Oct. 16, 1997
The kid arrested with Ohio State football player Ken-Yon Rambo last week is glad that Rambo was defended by coach John Cooper.
"Every newscaster, every reporter in town is calling me, and what they're trying to do is get me to say that Ken-Yon Rambo is getting some kind of special treatment because he is a football player," said Ohio State junior Charles Lewis, whom nobody heard of until he landed in the Franklin County jail.
"I tell you what, that coach is doing exactly what he should be doing" in defending Rambo, he said.
"He never should have been arrested," said Lewis, 20, a business finance major on academic scholarship. "I never should have been arrested."
Cooper, bless his heart, temporarily stood up for his kid Rambo, who apparently had nothing to do with the fight the cops were supposed to be quelling at a Downtown restaurant last week. Cooper has since apologized to police.
"I don't think Cooper ever should have apologized," Lewis said. "Maybe if he had heard what I had to say, he wouldn't have. I'm glad he stands up for his football players. It would be nice if the academic dean was up there fighting for me, saying, 'This is my scholarship student.' "
The problem may be that Rambo did not receive special treatment. How many people who are not star football players - people like Lewis - are harassed or manhandled by the police every day? There have been too many incidents lately, too many questions about basic cop behavior, for people to ignore witnesses who say that Rambo's only crime was not being deferential to the men in blue.
When the cops arrived at the restaurant, "their behavior was totally ridiculous," Lewis said. "By the time the cops got there it was all over, but they had to push people around."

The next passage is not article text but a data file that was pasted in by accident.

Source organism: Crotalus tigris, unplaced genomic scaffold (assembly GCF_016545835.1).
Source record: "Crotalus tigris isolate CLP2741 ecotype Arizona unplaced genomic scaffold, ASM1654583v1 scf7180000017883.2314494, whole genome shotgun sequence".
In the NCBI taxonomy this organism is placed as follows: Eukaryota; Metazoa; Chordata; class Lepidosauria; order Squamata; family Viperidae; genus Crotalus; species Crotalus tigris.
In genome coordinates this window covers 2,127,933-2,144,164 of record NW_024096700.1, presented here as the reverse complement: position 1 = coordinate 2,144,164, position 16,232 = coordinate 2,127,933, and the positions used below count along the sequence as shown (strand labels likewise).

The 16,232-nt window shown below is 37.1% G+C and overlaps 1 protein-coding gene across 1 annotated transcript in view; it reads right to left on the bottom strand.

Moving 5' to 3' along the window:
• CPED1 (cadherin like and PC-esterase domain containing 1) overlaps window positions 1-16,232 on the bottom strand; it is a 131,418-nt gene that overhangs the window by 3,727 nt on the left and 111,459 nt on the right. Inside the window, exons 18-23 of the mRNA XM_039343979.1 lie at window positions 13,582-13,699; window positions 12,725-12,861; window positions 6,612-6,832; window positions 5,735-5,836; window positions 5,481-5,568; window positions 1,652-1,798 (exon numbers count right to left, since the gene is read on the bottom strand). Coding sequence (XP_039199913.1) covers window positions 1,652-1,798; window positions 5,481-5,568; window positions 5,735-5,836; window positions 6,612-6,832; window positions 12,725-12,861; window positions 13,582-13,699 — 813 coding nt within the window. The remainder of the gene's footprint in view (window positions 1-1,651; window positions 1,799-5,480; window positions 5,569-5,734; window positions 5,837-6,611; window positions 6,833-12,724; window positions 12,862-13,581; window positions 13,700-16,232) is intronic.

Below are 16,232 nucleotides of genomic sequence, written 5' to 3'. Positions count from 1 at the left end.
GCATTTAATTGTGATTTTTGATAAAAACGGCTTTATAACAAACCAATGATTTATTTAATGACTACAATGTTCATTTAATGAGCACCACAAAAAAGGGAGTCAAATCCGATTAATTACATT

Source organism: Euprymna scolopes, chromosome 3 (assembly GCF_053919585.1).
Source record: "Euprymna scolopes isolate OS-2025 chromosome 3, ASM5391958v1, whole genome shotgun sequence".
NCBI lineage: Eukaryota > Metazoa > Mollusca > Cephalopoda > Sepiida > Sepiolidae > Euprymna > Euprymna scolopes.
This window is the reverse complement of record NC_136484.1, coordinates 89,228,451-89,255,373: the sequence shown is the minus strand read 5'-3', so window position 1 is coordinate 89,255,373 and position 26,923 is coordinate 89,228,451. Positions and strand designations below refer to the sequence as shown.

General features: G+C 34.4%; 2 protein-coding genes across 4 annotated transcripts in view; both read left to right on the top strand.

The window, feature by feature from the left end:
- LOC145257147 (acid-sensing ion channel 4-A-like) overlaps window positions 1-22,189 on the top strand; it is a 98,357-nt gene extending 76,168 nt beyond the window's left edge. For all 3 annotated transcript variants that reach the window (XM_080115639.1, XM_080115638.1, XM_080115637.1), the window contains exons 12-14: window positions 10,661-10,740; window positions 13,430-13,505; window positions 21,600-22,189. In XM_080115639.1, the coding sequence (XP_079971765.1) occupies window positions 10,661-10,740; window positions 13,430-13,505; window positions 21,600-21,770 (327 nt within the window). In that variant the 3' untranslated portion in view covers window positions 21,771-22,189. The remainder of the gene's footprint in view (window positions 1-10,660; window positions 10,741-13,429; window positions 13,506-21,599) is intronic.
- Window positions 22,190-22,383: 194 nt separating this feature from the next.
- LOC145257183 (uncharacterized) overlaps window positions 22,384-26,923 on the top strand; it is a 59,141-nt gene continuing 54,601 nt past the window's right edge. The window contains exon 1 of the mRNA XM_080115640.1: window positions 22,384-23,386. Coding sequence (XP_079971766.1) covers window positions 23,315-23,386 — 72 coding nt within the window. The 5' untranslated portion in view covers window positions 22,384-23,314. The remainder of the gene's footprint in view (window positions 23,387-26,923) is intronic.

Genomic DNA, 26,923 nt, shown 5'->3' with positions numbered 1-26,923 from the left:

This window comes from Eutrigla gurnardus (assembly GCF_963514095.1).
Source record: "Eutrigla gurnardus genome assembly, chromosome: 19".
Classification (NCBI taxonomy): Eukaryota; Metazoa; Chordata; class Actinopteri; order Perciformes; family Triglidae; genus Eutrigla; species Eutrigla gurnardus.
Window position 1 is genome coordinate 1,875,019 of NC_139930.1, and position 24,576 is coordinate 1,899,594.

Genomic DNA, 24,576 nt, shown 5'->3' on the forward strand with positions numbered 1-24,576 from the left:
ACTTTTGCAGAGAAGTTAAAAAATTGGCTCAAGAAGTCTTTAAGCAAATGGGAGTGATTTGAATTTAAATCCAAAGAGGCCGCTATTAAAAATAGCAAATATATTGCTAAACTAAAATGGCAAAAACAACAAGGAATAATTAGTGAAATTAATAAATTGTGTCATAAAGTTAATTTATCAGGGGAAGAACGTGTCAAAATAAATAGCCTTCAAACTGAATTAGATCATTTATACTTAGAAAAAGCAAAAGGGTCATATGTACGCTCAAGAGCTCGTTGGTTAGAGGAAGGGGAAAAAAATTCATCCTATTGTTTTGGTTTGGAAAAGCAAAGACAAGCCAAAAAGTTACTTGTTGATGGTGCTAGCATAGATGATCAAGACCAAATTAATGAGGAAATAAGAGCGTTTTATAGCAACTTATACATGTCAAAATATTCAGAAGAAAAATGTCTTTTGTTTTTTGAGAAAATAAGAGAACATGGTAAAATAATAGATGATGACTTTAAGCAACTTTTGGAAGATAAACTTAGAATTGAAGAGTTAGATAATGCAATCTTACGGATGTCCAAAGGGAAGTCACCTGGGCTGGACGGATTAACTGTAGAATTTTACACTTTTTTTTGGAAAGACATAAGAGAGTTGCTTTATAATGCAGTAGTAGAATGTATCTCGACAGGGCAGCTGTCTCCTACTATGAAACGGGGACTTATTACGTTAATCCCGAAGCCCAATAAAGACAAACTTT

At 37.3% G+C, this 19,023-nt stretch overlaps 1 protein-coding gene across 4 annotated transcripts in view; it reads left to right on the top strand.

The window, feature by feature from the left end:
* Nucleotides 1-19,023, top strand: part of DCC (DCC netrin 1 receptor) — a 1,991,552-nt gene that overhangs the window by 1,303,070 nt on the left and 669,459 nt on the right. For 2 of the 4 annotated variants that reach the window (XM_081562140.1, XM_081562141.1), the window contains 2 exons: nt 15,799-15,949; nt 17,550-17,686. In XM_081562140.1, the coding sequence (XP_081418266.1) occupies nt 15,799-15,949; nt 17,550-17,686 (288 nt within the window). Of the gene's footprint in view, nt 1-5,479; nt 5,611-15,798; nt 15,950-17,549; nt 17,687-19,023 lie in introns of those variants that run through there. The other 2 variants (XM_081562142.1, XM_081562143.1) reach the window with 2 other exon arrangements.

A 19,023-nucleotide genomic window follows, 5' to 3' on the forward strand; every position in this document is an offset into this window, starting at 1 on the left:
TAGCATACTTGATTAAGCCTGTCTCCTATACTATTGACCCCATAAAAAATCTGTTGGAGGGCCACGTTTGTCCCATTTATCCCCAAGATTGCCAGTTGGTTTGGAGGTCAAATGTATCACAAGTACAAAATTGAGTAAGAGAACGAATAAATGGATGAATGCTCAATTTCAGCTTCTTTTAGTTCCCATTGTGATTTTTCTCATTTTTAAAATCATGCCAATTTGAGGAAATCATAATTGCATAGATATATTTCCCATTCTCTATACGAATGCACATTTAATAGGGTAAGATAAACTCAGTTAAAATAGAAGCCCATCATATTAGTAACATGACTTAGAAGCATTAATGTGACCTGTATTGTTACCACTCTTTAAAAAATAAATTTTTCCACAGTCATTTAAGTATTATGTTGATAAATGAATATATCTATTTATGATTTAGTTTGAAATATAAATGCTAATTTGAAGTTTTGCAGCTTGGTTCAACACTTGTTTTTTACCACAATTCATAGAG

Lewis, like Rambo, was charged with disorderly conduct and resisting arrest. Rambo also was charged with drug abuse; police said he was carrying a small amount of marijuana. Both students are black. Lewis said the cops who arrested him were white. Lewis said the charges are a joke.
"Basically, I got arrested for having a smart mouth," he said.
"I was arguing with another student, and this cop just came up to me and started screaming profanities.
"I said, 'Hey, I'm too busy for that right now.'
"And before I know it five cops were on top of me. They were laughing and stuff, and I was, like, down.
"As you can see, I'm a pretty small guy. Even if I had been resisting arrest, it would have taken at most two guys to get me down, but I guess the other guys wanted to join the fun.
"I just hoped my mom wouldn't find out," said Lewis, from Toledo.
Fat chance. Everybody in the state is talking about the story.
"It's strange," Lewis said. "I found out I was the topic of conversation in my roommate's criminology class. He said it turned into kind of a black and white thing, with the blacks saying Rambo and I were innocent and the whites saying Rambo was guilty, primarily because of the drugs."
But the behavior of the cops also is a real issue. Cops are public employees. They serve at our pleasure. We allow them to carry guns so we don't have to. They should be painfully polite up until - and even after - the moment they are forced to shoot.
"I think the insecure cops are the ones giving the whole cop profession a bad name," Lewis said. "I think that's why some of them become cops. They are so insecure that they wake up in the morning, and that badge is the only thing that gives them courage to face the day - the badge and, ultimately, the gun. Maybe they got bullied when they were kids or something." \
Most Columbus cops are good cops. But a rude cop is a bad cop. A cop just looking for an excuse to make an arrest is a bad cop. A cop who doesn't respect others is a bad cop. Granted, such respect is a lot to demand from people paid to deal with society's scum, but society should demand it.
The alternative is a breakdown in respect for the law itself.